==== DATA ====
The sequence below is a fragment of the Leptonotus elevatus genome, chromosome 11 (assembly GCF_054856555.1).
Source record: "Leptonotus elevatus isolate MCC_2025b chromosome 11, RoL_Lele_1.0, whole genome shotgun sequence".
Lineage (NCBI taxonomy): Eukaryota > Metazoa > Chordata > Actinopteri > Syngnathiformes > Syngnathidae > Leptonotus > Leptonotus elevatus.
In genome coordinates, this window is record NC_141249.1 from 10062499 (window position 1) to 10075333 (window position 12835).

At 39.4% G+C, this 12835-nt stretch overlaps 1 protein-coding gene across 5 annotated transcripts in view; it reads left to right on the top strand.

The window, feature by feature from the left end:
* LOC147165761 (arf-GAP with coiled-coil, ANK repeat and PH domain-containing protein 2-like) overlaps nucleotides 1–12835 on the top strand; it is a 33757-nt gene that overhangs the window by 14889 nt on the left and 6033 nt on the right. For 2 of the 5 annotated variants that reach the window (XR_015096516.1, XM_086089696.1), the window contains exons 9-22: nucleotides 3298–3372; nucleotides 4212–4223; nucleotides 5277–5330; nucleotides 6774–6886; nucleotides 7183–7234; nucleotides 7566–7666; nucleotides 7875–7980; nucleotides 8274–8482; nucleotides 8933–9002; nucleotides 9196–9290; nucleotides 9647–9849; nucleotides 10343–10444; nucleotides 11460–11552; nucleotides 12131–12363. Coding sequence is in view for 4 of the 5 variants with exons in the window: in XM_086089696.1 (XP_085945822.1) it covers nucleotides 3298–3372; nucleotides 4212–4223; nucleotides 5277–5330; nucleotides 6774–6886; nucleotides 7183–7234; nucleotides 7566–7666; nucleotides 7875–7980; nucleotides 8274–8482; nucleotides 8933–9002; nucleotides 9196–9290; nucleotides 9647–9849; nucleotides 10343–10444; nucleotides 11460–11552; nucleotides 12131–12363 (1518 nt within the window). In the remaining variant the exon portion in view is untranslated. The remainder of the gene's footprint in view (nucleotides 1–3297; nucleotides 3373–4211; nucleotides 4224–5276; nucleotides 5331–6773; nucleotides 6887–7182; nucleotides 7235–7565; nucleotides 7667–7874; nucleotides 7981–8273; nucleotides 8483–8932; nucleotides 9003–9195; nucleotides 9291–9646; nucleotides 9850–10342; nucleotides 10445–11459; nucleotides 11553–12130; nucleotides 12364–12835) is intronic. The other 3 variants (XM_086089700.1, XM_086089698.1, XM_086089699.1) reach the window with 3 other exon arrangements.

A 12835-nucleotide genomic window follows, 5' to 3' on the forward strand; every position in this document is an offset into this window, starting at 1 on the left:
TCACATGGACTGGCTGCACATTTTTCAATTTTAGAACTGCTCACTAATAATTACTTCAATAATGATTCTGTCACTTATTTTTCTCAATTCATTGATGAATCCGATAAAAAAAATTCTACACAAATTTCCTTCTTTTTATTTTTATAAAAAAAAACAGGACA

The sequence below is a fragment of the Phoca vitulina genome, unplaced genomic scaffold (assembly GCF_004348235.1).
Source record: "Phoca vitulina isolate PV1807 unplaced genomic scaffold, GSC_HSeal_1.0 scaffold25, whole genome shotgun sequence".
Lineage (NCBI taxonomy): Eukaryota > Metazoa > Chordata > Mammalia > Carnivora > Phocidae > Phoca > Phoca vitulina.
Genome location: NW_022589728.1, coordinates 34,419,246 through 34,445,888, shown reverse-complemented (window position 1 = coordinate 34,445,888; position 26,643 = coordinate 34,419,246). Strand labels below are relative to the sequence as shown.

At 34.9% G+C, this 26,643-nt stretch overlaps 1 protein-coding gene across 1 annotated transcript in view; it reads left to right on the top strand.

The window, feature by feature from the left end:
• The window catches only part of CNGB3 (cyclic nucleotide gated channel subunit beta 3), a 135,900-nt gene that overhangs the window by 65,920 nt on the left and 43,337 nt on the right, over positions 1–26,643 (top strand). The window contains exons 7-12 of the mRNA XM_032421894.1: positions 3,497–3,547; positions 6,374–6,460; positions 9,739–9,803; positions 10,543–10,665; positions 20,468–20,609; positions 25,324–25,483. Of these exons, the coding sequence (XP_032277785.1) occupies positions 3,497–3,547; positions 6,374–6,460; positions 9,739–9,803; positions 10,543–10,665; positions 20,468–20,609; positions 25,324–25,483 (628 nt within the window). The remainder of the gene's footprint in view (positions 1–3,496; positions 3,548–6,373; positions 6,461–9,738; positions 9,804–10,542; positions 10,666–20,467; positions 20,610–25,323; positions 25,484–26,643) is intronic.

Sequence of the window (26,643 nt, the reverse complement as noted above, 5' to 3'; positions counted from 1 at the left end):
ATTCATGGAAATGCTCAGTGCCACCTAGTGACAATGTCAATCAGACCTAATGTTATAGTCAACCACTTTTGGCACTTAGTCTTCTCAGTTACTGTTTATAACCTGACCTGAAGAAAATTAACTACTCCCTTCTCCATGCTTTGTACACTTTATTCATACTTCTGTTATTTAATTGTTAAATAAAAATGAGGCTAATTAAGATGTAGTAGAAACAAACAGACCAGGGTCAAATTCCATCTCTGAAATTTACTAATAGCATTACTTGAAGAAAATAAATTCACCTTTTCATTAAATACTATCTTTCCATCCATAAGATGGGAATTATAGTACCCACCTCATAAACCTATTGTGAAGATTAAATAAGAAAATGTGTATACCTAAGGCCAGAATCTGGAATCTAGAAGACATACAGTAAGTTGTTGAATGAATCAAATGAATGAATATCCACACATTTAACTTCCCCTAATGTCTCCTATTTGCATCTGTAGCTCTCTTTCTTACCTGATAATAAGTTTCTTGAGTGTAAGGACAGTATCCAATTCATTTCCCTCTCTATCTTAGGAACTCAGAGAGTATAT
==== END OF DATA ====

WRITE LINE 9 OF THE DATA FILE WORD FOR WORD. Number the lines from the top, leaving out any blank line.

TCACATGGACTGGCTGCACATTTTTCAATTTTAGAACTGCTCACTAATAATTACTTCAATAATGATTCTGTCACTTATTTTTCTCAATTCATTGATGAATCCGATAAAAAAAATTCTACACAAATTTCCTTCTTTTTATTTTTATAAAAAAAAACAGGACA